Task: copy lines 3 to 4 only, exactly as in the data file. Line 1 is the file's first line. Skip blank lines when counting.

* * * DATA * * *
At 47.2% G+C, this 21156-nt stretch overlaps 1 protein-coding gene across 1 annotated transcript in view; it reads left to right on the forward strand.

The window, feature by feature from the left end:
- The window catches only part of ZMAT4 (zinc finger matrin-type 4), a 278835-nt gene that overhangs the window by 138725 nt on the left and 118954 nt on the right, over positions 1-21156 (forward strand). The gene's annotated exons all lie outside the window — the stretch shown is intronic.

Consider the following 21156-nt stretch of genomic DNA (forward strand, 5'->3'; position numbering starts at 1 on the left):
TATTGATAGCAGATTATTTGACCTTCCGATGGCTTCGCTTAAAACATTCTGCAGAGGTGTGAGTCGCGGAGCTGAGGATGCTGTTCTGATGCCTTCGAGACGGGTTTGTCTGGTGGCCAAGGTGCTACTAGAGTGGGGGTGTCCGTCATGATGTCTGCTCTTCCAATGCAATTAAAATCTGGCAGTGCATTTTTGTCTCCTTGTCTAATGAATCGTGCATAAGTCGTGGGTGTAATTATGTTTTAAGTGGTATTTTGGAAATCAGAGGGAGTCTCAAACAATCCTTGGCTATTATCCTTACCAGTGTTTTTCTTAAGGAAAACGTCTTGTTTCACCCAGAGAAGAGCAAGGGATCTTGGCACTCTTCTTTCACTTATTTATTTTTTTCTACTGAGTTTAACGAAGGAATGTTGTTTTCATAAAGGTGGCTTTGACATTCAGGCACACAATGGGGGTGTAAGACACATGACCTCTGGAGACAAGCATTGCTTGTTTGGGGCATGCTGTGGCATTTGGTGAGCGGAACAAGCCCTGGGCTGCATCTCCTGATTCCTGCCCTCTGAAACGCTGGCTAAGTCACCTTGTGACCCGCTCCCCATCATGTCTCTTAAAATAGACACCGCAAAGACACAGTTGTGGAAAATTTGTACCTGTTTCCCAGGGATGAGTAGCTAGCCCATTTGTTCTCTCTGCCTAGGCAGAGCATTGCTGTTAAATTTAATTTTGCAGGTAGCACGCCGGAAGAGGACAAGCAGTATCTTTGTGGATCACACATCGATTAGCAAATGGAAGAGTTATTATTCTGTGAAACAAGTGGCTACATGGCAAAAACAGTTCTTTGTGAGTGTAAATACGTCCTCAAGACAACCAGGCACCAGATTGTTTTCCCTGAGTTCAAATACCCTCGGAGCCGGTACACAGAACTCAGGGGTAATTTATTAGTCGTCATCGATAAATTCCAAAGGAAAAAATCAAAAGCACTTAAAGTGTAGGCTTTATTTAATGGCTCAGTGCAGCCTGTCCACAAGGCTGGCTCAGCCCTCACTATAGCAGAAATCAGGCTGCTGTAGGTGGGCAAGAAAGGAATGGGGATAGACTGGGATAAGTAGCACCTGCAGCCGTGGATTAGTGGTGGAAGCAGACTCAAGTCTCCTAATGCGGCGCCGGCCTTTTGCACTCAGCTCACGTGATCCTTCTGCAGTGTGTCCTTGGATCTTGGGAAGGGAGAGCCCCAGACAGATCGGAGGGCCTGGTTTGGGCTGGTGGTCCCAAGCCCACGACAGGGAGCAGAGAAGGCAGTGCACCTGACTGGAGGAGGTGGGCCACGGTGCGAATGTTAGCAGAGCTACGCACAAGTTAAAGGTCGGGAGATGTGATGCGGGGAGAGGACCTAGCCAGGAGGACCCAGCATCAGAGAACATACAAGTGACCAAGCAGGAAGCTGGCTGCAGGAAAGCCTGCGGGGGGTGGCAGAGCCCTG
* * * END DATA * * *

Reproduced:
- The window catches only part of ZMAT4 (zinc finger matrin-type 4), a 278835-nt gene that overhangs the window by 138725 nt on the left and 118954 nt on the right, over positions 1-21156 (forward strand). The gene's annotated exons all lie outside the window — the stretch shown is intronic.

Consider the following 21156-nt stretch of genomic DNA (forward strand, 5'->3'; position numbering starts at 1 on the left):